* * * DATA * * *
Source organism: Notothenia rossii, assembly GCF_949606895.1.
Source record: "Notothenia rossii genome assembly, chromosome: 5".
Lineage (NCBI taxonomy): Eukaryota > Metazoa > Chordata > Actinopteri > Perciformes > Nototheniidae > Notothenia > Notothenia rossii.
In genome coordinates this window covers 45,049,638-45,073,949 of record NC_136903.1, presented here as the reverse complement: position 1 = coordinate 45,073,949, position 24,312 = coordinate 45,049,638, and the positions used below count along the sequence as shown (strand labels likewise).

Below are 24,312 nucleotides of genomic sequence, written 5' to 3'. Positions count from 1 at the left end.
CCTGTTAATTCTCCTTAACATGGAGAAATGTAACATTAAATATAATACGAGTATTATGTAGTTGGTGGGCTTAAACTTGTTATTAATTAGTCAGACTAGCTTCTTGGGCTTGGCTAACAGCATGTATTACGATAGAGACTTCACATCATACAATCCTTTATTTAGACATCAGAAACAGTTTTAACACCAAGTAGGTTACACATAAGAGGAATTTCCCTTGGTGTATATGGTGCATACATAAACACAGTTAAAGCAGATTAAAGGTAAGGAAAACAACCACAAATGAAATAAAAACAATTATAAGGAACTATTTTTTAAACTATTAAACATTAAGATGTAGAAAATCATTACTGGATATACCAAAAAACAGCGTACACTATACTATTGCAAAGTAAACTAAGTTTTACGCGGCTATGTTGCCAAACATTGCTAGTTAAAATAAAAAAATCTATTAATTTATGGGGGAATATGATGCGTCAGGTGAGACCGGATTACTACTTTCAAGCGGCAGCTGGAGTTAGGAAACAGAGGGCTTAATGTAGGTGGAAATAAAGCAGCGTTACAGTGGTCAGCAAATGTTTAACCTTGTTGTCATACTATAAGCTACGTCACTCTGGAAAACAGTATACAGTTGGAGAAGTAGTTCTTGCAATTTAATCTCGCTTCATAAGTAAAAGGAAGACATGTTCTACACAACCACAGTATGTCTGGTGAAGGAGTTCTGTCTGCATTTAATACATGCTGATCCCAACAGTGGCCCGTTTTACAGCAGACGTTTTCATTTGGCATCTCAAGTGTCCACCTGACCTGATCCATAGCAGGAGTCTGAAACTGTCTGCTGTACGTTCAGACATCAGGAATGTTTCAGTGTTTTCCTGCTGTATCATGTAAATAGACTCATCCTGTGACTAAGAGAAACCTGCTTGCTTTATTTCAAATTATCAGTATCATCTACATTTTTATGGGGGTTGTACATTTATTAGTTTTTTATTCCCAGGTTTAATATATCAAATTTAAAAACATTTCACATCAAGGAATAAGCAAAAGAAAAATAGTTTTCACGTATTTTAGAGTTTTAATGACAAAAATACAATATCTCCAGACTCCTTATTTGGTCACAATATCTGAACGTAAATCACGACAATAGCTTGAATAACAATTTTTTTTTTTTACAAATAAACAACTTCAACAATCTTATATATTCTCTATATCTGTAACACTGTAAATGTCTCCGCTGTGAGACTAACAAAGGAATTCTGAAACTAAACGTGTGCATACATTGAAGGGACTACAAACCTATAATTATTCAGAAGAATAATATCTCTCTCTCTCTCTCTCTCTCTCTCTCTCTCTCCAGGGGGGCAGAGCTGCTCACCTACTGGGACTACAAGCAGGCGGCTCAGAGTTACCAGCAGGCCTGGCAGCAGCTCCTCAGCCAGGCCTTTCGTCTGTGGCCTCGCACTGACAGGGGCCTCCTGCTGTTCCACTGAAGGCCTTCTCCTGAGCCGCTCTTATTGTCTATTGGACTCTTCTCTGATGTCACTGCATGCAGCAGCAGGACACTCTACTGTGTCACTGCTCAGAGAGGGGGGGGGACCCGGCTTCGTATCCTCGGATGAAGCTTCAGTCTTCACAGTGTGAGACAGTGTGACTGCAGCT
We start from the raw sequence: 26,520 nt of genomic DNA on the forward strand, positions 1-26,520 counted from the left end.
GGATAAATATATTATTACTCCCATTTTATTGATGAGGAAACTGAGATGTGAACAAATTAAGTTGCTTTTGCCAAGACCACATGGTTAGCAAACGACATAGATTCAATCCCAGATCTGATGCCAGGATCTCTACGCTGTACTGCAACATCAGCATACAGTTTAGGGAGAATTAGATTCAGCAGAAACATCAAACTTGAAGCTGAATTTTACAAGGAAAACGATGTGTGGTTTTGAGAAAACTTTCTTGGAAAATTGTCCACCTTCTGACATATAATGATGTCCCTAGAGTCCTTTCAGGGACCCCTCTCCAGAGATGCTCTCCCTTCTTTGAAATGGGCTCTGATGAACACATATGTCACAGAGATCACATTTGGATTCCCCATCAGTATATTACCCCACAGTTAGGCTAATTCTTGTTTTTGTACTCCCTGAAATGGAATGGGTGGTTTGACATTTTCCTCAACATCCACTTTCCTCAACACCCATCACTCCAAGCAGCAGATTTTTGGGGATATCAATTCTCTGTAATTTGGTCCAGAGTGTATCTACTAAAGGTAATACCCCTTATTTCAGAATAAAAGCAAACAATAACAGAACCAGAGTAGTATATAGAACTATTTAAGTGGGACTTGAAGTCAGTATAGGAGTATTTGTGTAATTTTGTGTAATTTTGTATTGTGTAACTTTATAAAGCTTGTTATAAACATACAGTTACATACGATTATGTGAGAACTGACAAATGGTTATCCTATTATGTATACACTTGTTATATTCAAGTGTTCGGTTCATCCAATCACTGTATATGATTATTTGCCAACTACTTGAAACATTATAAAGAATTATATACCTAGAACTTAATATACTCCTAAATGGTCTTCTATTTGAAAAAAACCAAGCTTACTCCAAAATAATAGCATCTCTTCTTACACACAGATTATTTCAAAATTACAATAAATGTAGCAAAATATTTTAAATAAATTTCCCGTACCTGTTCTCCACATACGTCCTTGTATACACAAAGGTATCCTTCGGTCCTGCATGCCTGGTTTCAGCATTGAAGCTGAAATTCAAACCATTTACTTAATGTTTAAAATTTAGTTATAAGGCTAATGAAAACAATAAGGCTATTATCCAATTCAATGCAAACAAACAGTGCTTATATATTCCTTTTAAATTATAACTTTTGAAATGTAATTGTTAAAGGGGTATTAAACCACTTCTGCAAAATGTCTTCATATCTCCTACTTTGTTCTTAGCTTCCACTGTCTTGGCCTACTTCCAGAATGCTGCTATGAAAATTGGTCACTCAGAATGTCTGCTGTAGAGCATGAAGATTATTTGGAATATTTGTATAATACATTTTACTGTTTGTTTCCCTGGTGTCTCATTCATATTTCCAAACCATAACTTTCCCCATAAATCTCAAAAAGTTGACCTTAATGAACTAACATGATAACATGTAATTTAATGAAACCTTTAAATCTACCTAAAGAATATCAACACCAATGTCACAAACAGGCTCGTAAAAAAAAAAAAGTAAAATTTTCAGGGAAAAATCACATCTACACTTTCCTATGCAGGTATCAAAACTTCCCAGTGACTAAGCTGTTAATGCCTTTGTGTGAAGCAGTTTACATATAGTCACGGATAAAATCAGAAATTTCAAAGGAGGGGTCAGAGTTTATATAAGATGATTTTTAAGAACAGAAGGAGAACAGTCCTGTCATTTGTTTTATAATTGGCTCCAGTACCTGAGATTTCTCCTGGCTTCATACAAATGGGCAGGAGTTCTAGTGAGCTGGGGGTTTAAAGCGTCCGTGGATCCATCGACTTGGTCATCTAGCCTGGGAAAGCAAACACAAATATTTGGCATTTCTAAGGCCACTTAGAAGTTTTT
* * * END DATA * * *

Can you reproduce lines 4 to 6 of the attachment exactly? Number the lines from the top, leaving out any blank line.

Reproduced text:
In genome coordinates this window covers 45,049,638-45,073,949 of record NC_136903.1, presented here as the reverse complement: position 1 = coordinate 45,073,949, position 24,312 = coordinate 45,049,638, and the positions used below count along the sequence as shown (strand labels likewise).

Below are 24,312 nucleotides of genomic sequence, written 5' to 3'. Positions count from 1 at the left end.
CCTGTTAATTCTCCTTAACATGGAGAAATGTAACATTAAATATAATACGAGTATTATGTAGTTGGTGGGCTTAAACTTGTTATTAATTAGTCAGACTAGCTTCTTGGGCTTGGCTAACAGCATGTATTACGATAGAGACTTCACATCATACAATCCTTTATTTAGACATCAGAAACAGTTTTAACACCAAGTAGGTTACACATAAGAGGAATTTCCCTTGGTGTATATGGTGCATACATAAACACAGTTAAAGCAGATTAAAGGTAAGGAAAACAACCACAAATGAAATAAAAACAATTATAAGGAACTATTTTTTAAACTATTAAACATTAAGATGTAGAAAATCATTACTGGATATACCAAAAAACAGCGTACACTATACTATTGCAAAGTAAACTAAGTTTTACGCGGCTATGTTGCCAAACATTGCTAGTTAAAATAAAAAAATCTATTAATTTATGGGGGAATATGATGCGTCAGGTGAGACCGGATTACTACTTTCAAGCGGCAGCTGGAGTTAGGAAACAGAGGGCTTAATGTAGGTGGAAATAAAGCAGCGTTACAGTGGTCAGCAAATGTTTAACCTTGTTGTCATACTATAAGCTACGTCACTCTGGAAAACAGTATACAGTTGGAGAAGTAGTTCTTGCAATTTAATCTCGCTTCATAAGTAAAAGGAAGACATGTTCTACACAACCACAGTATGTCTGGTGAAGGAGTTCTGTCTGCATTTAATACATGCTGATCCCAACAGTGGCCCGTTTTACAGCAGACGTTTTCATTTGGCATCTCAAGTGTCCACCTGACCTGATCCATAGCAGGAGTCTGAAACTGTCTGCTGTACGTTCAGACATCAGGAATGTTTCAGTGTTTTCCTGCTGTATCATGTAAATAGACTCATCCTGTGACTAAGAGAAACCTGCTTGCTTTATTTCAAATTATCAGTATCATCTACATTTTTATGGGGGTTGTACATTTATTAGTTTTTTATTCCCAGGTTTAATATATCAAATTTAAAAACATTTCACATCAAGGAATAAGCAAAAGAAAAATAGTTTTCACGTATTTTAGAGTTTTAATGACAAAAATACAATATCTCCAGACTCCTTATTTGGTCACAATATCTGAACGTAAATCACGACAATAGCTTGAATAACAATTTTTTTTTTTTACAAATAAACAACTTCAACAATCTTATATATTCTCTATATCTGTAACACTGTAAATGTCTCCGCTGTGAGACTAACAAAGGAATTCTGAAACTAAACGTGTGCATACATTGAAGGGACTACAAACCTATAATTATTCAGAAGAATAATATCTCTCTCTCTCTCTCTCTCTCTCTCTCTCTCTCCAGGGGGGCAGAGCTGCTCACCTACTGGGACTACAAGCAGGCGGCTCAGAGTTACCAGCAGGCCTGGCAGCAGCTCCTCAGCCAGGCCTTTCGTCTGTGGCCTCGCACTGACAGGGGCCTCCTGCTGTTCCACTGAAGGCCTTCTCCTGAGCCGCTCTTATTGTCTATTGGACTCTTCTCTGATGTCACTGCATGCAGCAGCAGGACACTCTACTGTGTCACTGCTCAGAGAGGGGGGGGGACCCGGCTTCGTATCCTCGGATGAAGCTTCAGTCTTCACAGTGTGAGACAGTGTGACTGCAGCT